Writer, New Yorker, traveling mom and The Vacation Gals contributor Holly Rosen Fink recently visited Bath, England, with her family in tow. Here’s her report:

On a visit to the UK with my family that spanned quite a number of miles, there was one particular city I looked most forward to visiting: Bath. Full of nostalgia for a visit taken there in my 20’s many years ago, I had vivid memories of standing on Georgian terraces, eyeballing breathtaking architecture, taking a ride on the city’s canals, drinking cream tea, retracing Jane Austen’s steps and visiting Roman baths.

Ancient Roman baths

The rub? We only had 24 hours and our time was limited. So, I had questions. Would Bath live up to my expectations? With my family in tow, two pre-teens, would I be able to take in the history and beauty of a city so beloved and so full of historic buildings that it was named a UNESCO World Heritage Site?

How to Spend a Day in Bath, England

Bath is the perfect city to explore by foot. It’s also one of the most beautiful cities you will visit. There is a picturesque bridge in the center of town, lined with views of scenery out of a storybook. There are parks lining the river that overlooks the Pulteney Bridge, covered with boutiques and art galleries.

But we had kids in tow, ages 11 and 13, who can can do their fair share of complaining, so we opted for The City Sightseeing Bus Tour, a good option for a hop on, hop off tour. We planned the day carefully and first hopped off at the Roman Baths, a preserved Roman bath constructed around 70 A.D. The audio tour helped hold my youngest son’s attention. It’s included in the admission charge and features snippets of dialogue by the great travel writer Bill Bryson. The displays do a wonderful job of explaining the history of Bath, the Roman occupation, the significance behind all the artifacts, and the excavation process.

Afterwards, we nipped into Bath Abbey, an Anglican place of worship (and a former Benedictine monastery) for more than 1,000 years, with stained glass windows and majestic stone columns where famed philosopher Thomas Malthus is entombed.

For lunch, we headed to Sally Lunn’s Tearoom, a quaint café decked out in Victorian décor, known for its scones, but they also make a mean cottage pie or lamb and beef pastie. The house is one of the city’s oldest edifices and also contains a museum. After lunch, we hopped on a canal ride to explore the city via the Kennet & Avon waterways. This was a great way for kids to wind down, and the guides gave a good amount of history about the city so my husband and I were entertained, too.

Scene from a Bath canal ride

After the boat ride, it was time to take in a few of the museums Bath has to offer. The Museum of Bath Architecture offers a look at the architectural influences and history of the town’s transformation from provincial town to a world famous one full of classical designs, and its position in the Royal Circus gave us time to gape at some of the most fantastic architecture any of us had ever seen.

Then we stopped by the Victoria Art Gallery, which is free to get into and features historical and contemporary European and British artworks, as well as the Royal Crescent, a Georgian town house built in the 1700’s, where we saw what life was like inside these iconic buildings for wealthy families and their servants during the eighteenth century. From the bus we managed to get a glimpse of a number of hot air balloons launching nearby in Royal Victoria Park, which was quite a spectacle.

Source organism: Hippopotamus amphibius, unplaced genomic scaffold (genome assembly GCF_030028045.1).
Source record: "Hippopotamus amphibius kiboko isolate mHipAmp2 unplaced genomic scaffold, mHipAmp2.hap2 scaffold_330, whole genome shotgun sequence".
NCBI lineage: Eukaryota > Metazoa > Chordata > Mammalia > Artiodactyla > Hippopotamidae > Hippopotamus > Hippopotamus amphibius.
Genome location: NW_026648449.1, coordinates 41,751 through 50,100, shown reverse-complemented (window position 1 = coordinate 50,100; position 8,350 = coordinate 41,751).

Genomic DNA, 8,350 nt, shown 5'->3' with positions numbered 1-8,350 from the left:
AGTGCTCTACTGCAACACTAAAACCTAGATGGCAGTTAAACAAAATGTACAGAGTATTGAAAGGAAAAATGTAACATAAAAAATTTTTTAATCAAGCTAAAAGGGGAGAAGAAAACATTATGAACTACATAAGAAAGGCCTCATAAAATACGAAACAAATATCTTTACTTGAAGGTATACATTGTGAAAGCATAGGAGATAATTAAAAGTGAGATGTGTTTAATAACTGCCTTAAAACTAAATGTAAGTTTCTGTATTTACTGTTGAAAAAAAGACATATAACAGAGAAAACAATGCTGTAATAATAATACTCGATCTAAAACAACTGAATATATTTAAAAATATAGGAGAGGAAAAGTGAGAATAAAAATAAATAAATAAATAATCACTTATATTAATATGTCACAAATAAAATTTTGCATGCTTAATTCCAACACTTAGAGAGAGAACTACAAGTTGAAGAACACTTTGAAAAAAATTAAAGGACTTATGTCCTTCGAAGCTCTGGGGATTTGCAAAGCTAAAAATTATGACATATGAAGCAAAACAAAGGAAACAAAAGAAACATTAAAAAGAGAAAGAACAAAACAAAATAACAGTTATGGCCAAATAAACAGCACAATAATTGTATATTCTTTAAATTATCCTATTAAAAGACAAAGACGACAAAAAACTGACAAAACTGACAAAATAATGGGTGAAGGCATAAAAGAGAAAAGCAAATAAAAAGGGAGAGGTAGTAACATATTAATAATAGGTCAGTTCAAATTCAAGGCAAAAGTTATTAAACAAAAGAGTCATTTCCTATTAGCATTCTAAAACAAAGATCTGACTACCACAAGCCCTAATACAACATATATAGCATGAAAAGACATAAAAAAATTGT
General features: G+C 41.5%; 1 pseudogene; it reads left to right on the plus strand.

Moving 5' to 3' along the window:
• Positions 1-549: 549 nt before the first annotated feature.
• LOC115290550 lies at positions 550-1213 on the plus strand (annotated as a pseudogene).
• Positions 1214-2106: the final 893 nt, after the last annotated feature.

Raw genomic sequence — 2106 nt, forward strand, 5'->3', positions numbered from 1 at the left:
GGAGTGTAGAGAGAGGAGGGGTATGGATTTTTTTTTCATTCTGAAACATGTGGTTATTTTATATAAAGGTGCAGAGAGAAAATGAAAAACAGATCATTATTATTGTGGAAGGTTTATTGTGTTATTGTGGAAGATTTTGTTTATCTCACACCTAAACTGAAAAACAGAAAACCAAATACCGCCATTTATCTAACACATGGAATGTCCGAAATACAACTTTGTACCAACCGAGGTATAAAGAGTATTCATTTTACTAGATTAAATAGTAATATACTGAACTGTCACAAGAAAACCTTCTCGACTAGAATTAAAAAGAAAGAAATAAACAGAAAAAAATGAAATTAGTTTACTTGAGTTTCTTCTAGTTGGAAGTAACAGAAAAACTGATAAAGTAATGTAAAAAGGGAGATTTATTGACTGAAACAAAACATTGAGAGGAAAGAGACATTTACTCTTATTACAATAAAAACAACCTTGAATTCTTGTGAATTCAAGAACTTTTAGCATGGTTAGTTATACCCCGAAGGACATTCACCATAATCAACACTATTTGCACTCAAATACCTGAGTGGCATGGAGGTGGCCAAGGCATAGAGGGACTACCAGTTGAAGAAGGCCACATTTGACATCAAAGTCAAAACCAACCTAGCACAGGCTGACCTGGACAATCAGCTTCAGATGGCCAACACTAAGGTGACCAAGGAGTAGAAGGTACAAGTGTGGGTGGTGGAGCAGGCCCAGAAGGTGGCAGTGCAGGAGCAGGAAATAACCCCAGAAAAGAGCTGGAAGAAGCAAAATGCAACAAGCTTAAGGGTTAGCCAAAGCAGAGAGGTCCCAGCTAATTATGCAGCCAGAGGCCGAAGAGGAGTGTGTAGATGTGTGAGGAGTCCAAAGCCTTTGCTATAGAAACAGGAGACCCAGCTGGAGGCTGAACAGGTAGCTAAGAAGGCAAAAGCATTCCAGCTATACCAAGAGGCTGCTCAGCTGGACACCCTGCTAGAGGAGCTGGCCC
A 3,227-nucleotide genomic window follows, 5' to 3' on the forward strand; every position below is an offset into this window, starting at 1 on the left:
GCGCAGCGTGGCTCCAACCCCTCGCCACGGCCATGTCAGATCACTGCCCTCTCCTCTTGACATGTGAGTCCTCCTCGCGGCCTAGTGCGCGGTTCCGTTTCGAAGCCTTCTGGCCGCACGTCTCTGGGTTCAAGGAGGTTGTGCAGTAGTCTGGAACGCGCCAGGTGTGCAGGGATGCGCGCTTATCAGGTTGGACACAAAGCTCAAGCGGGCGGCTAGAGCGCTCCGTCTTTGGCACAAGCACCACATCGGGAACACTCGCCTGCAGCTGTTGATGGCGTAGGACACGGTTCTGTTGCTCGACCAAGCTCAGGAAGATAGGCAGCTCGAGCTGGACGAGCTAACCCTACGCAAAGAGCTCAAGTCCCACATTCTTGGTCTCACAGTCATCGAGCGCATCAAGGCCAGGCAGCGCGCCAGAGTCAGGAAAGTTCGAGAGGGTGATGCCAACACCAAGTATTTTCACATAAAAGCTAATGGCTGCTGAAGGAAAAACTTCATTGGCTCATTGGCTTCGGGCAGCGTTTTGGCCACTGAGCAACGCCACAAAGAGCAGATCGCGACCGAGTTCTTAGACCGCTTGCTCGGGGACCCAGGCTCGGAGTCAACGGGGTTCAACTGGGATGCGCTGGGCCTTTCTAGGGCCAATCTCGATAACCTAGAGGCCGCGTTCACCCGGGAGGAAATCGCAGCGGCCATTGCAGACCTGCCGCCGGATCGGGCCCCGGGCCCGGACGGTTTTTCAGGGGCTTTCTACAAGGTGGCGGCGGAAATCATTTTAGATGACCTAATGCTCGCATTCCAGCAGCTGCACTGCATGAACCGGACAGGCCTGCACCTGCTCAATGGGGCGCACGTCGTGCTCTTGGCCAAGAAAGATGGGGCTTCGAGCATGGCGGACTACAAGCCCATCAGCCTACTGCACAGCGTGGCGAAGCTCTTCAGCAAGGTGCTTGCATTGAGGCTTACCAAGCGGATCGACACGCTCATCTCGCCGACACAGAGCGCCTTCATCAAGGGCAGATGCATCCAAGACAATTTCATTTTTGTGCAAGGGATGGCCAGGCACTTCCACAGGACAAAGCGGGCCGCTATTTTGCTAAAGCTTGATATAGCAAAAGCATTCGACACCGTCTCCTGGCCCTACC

Since we had limited time, I chose the next two museums carefully. We spent the latter half of the day at Fashion Museum Bath, a collection of 30,000 items of historical and contemporary dress, with 150 dressed figures representing the changing styles and fashionable trends from the 16th century to the present day. My 13-year old daughter particularly enjoyed this museum experience and once again, the audio tour was a necessity.

Victorian fashions on display in Bath.

We ended the day at the Jane Austen Centre, where we learned about Austen’s life in Bath and the impact the town had on her writing. A costumed tour guide gave us an introduction and we watched a video about her life and career, which left me wanting to re-read all of her novels and go back to Bath for its annual Jane Austen Festival. The museum itself is very informational and very thorough, so if you’re a Jane Austen fan, you’ll be pleased.

Bath is one of the UK’s most beautiful cities, and I feel privileged to have spent a day showing it to my kids, on whom I hope it left a lasting impression.

Tips for your day in Bath:

  • There are several free walking tours of Bath. The Mayor of Bath’s Corps of Honorary Guidesoffers guided two-hour walks, which are very positively reviewed. You can also download audio walking tours of Jane Austen’s Bath and the city’s highlights from the Vist Bath website.
  • Bring a good camera. The city will demand a photo tour of your visit.
  • Request audio tours to keep the kids entertained in museums.
  • Museums can be pricey, so ask for Family Saver Tickets or for child’s priced tickets.

Holly Rosen Fink is passionate about culture and travel. She’s the founder of The Culture Mom and has contributed to Findery, MiniTime, Ciao Bambino, Family Vacation Critic, Go Girlfriend, CBS.com, Savvy Source and has been featured on Huffington Post, Yahoo Travel, Parade and other travel websites. Disclosure: Holly partnered with Visit Bath on this story and received complimentary admission to many of the sites mentioned above. However, all opinions are her own. Top three photos by Holly Rosen Fink; photo below by Ted Rosen, sxc.hu.

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24 Hours in Bath with Kids

 

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